Chronic Food Insecurity Situation Overview in Bangladesh

Originally published


Key highlights

  • Out of the 18 districts analyzed, Kurigram in the north is in the most severe situation and classified in Level 4 of Chronic Food Insecurity (CFI). 13 districts were moderately affected (Level 3); 4 districts were classified in mild CFI (Level 2).

  • Of the total population, 10% was in level 4, 18% in Level 3 and 31% in Level 2. The share of population in Level 3 & 4 was higher in northern districts than in coastal districts.

  • Food access and utilization, especially poverty, poor health, sanitation and caring practices are major limiting factors in the districts with higher levels of Chronic Food Insecurity.

Summary of Classification Conclusions

The major driving factors for level 3 & 4 classifications were poor food consumption especially in terms of quality of diet of women, high poverty rate and high chronic malnutrition in children. On average, 39 percent of children under-five years suffered from chronic malnutrition in level 3 & 4 areas. For Kurigram in particular additional factors like inadequate physical and financial access, stressed livelihood and recurrent flood and river bank erosion contributed towards Level 4. Around 40 percent of households did not have access to improved sources of sanitation. Majority of the districts in Level 3 & 4 also have high poverty rate of 35% and above and most of these poor are marginal farmers, agriculture wage labourers and marginal fishermen.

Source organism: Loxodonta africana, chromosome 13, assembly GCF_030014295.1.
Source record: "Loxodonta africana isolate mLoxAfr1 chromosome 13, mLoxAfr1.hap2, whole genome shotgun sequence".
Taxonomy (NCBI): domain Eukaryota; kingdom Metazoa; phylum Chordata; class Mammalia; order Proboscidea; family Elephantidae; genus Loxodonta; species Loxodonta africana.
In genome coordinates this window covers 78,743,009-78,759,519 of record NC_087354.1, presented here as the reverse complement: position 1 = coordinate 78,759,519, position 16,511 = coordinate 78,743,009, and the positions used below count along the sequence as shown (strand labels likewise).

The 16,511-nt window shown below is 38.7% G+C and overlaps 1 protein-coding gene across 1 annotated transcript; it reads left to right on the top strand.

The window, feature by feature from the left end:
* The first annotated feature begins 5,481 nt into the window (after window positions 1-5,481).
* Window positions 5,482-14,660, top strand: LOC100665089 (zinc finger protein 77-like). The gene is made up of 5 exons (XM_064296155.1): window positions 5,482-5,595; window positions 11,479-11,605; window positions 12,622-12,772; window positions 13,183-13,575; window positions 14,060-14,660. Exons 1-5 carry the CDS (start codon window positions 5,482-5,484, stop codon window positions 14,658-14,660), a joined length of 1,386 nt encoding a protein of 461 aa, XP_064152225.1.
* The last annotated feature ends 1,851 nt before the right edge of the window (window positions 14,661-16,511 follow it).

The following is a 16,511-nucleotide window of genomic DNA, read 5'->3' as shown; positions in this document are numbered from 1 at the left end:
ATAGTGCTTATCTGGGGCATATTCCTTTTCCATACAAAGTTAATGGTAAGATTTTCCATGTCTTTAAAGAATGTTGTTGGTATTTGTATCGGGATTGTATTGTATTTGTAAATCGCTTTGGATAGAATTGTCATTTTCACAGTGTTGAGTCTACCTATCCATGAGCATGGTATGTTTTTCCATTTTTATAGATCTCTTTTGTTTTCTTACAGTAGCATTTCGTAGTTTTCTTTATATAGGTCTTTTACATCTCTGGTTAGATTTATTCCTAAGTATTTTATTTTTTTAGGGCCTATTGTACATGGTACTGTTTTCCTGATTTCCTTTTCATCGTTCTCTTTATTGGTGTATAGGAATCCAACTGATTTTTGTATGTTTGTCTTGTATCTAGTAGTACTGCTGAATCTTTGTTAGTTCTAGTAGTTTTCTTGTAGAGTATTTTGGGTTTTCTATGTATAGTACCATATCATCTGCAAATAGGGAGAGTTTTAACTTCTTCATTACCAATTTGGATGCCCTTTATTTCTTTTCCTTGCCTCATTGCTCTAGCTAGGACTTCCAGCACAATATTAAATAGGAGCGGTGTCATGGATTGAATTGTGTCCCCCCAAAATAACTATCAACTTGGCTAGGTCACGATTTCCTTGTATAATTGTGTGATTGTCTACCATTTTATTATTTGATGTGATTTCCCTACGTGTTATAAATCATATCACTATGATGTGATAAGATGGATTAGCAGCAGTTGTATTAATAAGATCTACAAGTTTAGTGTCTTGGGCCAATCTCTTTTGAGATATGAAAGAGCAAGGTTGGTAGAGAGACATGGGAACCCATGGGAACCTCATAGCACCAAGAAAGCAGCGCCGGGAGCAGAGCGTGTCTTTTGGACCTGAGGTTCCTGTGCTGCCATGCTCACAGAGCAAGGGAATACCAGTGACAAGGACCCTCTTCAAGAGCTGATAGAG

Summary of Underlying and Limiting Factors

In the one and only L4 and seven L3 districts food access and utilization both were major causes of concern, in the level 4 district food availability and stability also concurred to make the food security situation more severe. In the six other L 3 district the major limiting factor was either utilization or access. While major access issues were poverty and constrained employment, major utilization issues were limited access to improved sanitation and electricity which are likely to adversely effect health, hygiene, food storage and food preparation. Of the underlying causes human capitals such as low literacy rate, lack of skilled manpower, and financial capitals like higher dependency on livelihoods with low financial return were driving the L 3 and 4. The low value livelihoods and high poverty rates constrain the purchasing capacity of the households in higher levels of chronic food insecurity. Physical capitals such as access to electricity, roads and markets are major underlying factors in nine districts.